When I was recruited to join FICO right after school in the late ‘80’s, I couldn’t imagine that I would be here years later talking about the 30th anniversary of the FICO® Score. Particularly its impact on the global economy, which I am excited to highlight during my keynote next month at FICO World. But I am so proud to be a part of the team that made the FICO® Score the trusted industry standard for helping lenders open the door to credit access and mainstream financial services for consumers in the U.S.
To appreciate how important the FICO® Score is today, you have to understand what the world was like before the FICO® Score was introduced and widely adopted. In the U.S., larger lenders had been using credit scoring for some time, but there were still many smaller lenders who were using credit scoring for the first time. It wasn’t unusual to hear from the head of credit risk of a bank that the bank “didn’t book bad loans.” In reality, that meant that the bank was missing out on opportunities for growth, and for many consumers it meant they weren’t able to access credit very easily.
Early on, the FICO® Score was designed to democratize credit, empowering lenders of all sizes, not just the big players, to appropriately measure risk and offer credit to a wider number of consumers. The FICO® Score took human judgment and biases out of the system. And from a regulatory perspective, lenders knew that using the FICO® Score was a way to ensure prohibited biases were not considered in their credit decisions.
We launched the FICO® Score in 1989 as a universal and impartial tool for evaluating credit risk and in 1991 it became available from all three major U.S. credit reporting agencies. We weren’t the first or only scoring option available at all three major credit bureaus, but we were the first with a common design blueprint. This was not only innovative at the time, but it allowed lenders to have the confidence that they could use the score, regardless of which bureau it came from. That consistency created trust.
One of the ways we gained early traction with lenders is not widely known. We sent magnifying glasses to the top 20-30 lenders and asked them to test the FICO® Score on their portfolios using retrospective analysis to see what improvements could have been made using our score instead. We offered to pay for the test if we lost. I’m happy to say that a year later, nearly all of them tested and we didn’t pay for a single test.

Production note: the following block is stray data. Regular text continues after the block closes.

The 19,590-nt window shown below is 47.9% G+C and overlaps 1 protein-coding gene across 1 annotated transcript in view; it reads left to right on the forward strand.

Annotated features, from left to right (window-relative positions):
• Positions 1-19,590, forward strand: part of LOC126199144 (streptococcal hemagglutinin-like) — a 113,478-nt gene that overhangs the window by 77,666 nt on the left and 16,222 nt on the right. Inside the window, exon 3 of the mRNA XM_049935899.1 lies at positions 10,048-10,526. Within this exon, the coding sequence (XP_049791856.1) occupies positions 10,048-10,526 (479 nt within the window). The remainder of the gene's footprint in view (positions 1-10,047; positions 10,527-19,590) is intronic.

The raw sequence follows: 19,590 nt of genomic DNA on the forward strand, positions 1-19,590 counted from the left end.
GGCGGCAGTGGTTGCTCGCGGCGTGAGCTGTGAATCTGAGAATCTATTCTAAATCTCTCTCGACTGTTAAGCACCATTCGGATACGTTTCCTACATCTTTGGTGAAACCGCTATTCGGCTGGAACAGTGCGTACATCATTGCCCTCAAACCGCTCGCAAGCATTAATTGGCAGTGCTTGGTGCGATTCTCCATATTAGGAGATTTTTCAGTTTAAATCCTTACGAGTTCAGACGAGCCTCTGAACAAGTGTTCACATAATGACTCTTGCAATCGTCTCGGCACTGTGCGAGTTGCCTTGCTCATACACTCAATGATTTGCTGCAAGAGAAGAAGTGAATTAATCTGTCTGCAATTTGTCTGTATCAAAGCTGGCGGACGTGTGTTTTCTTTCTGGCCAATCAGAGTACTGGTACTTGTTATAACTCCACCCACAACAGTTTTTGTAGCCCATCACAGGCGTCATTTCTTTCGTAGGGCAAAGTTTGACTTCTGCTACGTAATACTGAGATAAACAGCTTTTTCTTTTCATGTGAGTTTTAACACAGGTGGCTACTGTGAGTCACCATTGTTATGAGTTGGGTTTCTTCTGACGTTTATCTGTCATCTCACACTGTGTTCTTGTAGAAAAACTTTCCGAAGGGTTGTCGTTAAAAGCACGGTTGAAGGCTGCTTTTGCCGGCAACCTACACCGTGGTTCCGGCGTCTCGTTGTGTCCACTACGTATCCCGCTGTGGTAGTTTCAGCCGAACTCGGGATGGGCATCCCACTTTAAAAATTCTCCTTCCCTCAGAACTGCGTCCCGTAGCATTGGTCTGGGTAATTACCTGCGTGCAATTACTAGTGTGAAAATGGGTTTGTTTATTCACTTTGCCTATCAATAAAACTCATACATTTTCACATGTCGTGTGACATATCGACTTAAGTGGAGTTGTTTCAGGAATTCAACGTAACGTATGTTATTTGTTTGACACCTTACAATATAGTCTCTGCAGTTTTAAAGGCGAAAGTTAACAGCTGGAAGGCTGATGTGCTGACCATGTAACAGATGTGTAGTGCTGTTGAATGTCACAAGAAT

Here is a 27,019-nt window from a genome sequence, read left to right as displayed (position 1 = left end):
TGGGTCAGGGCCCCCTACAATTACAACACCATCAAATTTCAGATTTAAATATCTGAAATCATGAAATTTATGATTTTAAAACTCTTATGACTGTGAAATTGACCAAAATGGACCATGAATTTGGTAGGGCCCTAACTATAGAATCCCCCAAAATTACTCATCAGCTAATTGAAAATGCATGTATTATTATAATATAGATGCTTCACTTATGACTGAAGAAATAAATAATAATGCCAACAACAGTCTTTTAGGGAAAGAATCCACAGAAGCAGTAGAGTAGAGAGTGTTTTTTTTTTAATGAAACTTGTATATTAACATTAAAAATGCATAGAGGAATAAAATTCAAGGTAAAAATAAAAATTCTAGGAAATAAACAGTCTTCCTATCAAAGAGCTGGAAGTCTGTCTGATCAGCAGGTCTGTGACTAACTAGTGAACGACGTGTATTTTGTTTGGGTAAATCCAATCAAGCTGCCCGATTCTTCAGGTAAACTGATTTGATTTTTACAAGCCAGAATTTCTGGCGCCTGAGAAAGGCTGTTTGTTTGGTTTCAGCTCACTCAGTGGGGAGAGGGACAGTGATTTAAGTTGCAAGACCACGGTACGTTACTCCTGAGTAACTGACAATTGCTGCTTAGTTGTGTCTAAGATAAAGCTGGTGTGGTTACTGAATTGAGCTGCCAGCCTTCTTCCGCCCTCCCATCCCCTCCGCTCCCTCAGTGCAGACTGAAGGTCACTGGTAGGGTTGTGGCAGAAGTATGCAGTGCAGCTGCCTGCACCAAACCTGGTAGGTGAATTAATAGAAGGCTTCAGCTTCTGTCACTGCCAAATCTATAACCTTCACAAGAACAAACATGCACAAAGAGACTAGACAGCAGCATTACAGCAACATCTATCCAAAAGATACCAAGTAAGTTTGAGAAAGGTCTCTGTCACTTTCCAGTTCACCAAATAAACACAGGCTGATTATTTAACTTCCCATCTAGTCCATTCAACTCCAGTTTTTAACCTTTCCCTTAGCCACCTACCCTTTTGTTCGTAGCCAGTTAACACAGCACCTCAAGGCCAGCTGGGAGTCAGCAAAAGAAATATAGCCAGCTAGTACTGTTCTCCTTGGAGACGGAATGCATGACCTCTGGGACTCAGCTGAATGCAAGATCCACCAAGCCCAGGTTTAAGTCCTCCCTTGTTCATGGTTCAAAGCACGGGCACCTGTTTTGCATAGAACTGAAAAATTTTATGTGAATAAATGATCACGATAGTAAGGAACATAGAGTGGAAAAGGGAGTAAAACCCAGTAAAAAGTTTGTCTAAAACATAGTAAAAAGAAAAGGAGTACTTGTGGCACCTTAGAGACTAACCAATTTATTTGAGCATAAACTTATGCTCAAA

One outcome of the growing acceptance of the FICO® Score in lending was that consumers became more aware of us. And they had questions, and sometimes misconceptions as well. We created educational material for consumers and consumer advocacy groups, including videos to explain the concepts behind the FICO® Score and help demystify it. In 2001, we launched MyFICO.com to give consumers access to their FICO® Scores, empowering them to manage and improve their credit.
The FICO® Score has not been static all of these years. Innovation has always been at the core of the FICO® Score. At the very beginning, the hard work to understand the data and create the models were key reasons why the FICO® Score became so successful. In the last decade, we announced FICO® Score 9, which eased the impact of medical debt, as well as alternative data products, such as FICO® Score XD, designed to expand access to credit for consumers with little credit history. By having FICO® Scores available for more people, we are furthering our goal of enabling greater financial inclusion.
Another way we’ve been on the forefront of financial inclusion is bringing FICO scoring to other countries. We now reach 30 countries, with coverage to provide a path to traditional credit for over 1 Billion of the consumers worldwide who are unbanked or have no historical credit. As we expanded into developing countries, the FICO® Score evolved to meet the needs of those economies where credit doesn't exist in the same way as the U.S. For example, the FICO® Scores for India, Latin America and Africa.
Throughout the world, we’ve leveraged alternative data, such as telco, GSM, purchase, loyalty, and other financial and behavior data, to let more people into the credit world. Our core goal is the same as it was 30 years ago – to make credit more fair and accessible.
When I started at FICO, I was energized by the passion of the people and organization, driven by the fact that we were democratizing credit access in the U.S. Now, I’m still excited to be part of a passionate team, driven to make credit more available to the U.S. and the rest of the world. The belief that we are empowering people and economies keeps me charged at FICO every day. Happy 30th anniversary FICO® Score and to the team that makes it possible! I am excited to further tout the innovation during my keynote at the 2019 FICO World on Nov 7th.
For more details on the 30th anniversary of the FICO® Score, click here!